The World Health Organization (WHO) recently reported that around 5.8 million hypertension patients across 27 states in India are being treated under the Indian Hypertension Control Initiative (IHCI) as of June 2023. The main challenge identified in the report is the availability of medicines for these patients. The IHCI aims to reduce premature mortality from non-communicable diseases by 25% by 2025 through evidence-based strategies for hypertension management and control.
Launched in 2017, the IHCI is a collaborative effort involving the Ministry of Health & Family Welfare, Indian Council of Medical Research, State Governments, and WHO-India. The initiative has made significant progress in strengthening hypertension care in India, with more than 17 million people enrolled in treatment programs across low- and middle-income countries (LMICs) like Bangladesh, Cuba, and Sri Lanka.
Under the IHCI, 27 Indian states and union territories have developed a standard treatment protocol for hypertension based on the WHO HEARTS technical package. This package provides cost-effective strategies to control blood pressure and prevent heart attacks, strokes, and other complications. It includes standardized drug and dose-specific treatment protocols, uninterrupted access to quality medications, and a monitoring system to track patient progress and health system performance.
However, the report highlights the availability of medicines as the biggest challenge for the IHCI. In some areas, the lack of availability discourages patients from returning to facilities for follow-up visits. To address this issue, WHO-recruited consultants and the Union Ministry of Health and Family Welfare have strengthened the medicine supply chain. They have facilitated the development of state-specific hypertension treatment protocols and included protocol drugs in the list of essential medicines in each state.
The IHCI has also decentralized its program to more than 18,000 Ayushman Bharat Health and Wellness Centres (HWCs) to improve access to care. These HWCs are part of India’s primary health care system, delivering community-level services. By 2020, more than 70% of health care facilities involved in the IHCI had ensured one month’s stock of protocol medicines, with fewer than 10% experiencing stock-outs.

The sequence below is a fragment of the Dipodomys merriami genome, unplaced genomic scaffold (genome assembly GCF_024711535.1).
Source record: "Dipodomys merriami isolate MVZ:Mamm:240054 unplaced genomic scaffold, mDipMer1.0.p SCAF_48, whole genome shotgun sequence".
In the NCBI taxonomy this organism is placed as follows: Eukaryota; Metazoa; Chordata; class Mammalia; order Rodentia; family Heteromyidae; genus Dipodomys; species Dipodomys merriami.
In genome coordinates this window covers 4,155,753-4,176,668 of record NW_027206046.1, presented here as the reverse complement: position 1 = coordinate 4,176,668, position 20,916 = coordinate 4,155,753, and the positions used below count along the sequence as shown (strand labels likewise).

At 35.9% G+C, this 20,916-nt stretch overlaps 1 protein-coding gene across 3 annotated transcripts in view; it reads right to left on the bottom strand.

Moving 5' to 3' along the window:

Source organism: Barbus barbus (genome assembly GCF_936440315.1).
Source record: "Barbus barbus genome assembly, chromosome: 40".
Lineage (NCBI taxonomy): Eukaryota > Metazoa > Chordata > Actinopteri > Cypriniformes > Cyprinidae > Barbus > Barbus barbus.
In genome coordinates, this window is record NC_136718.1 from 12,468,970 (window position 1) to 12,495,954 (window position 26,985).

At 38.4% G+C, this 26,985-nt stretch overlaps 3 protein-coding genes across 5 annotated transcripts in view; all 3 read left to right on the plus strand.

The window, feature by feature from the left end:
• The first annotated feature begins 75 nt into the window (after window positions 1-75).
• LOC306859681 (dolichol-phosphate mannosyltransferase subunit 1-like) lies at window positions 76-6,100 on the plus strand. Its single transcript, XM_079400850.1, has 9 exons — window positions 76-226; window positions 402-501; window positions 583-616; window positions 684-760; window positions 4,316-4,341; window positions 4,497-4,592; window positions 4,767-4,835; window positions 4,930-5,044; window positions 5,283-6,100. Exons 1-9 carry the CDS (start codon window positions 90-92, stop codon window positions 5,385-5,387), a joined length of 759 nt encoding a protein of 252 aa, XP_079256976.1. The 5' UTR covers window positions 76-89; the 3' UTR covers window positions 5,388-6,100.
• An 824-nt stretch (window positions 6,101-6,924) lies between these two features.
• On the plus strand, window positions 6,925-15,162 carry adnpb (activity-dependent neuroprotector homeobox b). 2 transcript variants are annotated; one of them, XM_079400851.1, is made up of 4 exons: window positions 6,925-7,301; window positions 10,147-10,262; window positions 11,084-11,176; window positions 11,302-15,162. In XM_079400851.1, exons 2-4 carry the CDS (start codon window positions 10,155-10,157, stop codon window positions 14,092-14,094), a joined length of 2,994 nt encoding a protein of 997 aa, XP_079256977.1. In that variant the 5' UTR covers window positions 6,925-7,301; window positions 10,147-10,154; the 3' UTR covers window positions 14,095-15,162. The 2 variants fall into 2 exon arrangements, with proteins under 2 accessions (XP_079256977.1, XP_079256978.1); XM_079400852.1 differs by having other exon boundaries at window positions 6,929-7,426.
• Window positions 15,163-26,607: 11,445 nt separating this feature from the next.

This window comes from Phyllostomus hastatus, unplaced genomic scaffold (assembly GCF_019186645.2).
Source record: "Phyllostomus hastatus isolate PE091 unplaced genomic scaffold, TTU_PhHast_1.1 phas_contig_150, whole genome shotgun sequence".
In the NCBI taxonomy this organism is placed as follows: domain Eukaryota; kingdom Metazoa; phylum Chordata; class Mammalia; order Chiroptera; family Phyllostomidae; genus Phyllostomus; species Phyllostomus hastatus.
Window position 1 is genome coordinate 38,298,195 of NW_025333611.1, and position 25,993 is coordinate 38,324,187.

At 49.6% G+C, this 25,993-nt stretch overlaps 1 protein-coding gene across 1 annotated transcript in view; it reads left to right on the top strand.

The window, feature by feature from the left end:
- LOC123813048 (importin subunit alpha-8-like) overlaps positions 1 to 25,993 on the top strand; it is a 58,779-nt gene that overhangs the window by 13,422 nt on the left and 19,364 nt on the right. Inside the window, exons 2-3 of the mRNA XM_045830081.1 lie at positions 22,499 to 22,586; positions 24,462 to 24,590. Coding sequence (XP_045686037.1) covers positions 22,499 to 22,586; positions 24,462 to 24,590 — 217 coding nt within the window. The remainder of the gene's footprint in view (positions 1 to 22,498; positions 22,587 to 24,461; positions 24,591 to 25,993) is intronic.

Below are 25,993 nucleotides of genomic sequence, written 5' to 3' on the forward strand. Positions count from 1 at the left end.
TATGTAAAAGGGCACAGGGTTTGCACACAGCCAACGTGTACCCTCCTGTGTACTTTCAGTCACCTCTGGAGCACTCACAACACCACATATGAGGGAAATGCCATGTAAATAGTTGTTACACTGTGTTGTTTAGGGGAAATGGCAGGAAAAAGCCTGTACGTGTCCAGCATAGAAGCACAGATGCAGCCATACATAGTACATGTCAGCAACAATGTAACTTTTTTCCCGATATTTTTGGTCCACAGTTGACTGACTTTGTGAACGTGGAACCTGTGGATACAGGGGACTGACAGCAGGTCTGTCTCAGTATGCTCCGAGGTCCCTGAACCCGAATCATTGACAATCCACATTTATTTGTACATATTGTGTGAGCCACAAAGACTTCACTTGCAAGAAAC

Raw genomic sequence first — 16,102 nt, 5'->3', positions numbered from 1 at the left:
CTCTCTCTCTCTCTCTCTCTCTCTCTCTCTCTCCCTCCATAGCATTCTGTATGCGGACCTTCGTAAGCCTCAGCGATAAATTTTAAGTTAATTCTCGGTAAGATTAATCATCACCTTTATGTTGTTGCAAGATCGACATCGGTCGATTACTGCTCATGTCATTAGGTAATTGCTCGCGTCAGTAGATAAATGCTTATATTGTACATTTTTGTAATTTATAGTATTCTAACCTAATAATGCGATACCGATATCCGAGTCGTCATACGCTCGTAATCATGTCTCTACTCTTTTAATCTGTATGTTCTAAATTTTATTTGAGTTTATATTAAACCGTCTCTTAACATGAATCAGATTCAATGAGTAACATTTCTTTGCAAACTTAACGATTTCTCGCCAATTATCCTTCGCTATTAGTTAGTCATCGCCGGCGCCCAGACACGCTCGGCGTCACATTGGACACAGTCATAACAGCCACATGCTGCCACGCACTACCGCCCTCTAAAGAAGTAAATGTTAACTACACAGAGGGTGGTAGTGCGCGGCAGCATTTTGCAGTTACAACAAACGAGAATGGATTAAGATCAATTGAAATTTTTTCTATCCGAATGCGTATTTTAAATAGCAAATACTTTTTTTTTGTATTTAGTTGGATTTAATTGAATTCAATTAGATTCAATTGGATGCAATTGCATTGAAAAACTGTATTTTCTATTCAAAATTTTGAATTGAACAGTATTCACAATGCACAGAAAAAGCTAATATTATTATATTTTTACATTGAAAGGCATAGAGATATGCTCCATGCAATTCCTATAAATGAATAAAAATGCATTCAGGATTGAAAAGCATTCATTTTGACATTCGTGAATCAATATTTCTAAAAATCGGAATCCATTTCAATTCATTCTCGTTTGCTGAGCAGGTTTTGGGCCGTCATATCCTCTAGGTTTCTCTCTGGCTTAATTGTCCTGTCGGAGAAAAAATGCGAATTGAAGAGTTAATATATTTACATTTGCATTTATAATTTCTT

During the first wave of the COVID-19 pandemic, drug refills at these decentralised health care centres helped more than 38% of patients continue their hypertension treatment. The report acknowledges the role of the partnership between WHO and the Union Ministry of Health and Family Welfare in scaling up the IHCI. What initially started in selected districts in five states has now expanded to include 155 districts.
Hypertension affects roughly one-third of adults aged 30-79 worldwide, according to the WHO report. However, only 54% of those affected have been diagnosed, 42% are receiving treatment, and only 21% are considered to have controlled their hypertension. Treating hypertension is crucial in achieving the United Nations’ Sustainable Development Goal of reducing premature mortality from noncommunicable diseases.
In conclusion, the Indian Hypertension Control Initiative has made significant progress in treating hypertension patients across 27 states in India. However, the availability of medicines remains a significant challenge. With the collaboration of various stakeholders and the strengthening of the medicine supply chain, the IHCI aims to achieve its objective of reducing premature mortality from non-communicable diseases by 25% by 2025. Treating hypertension is essential in meeting global health goals and improving the overall health outcomes of individuals.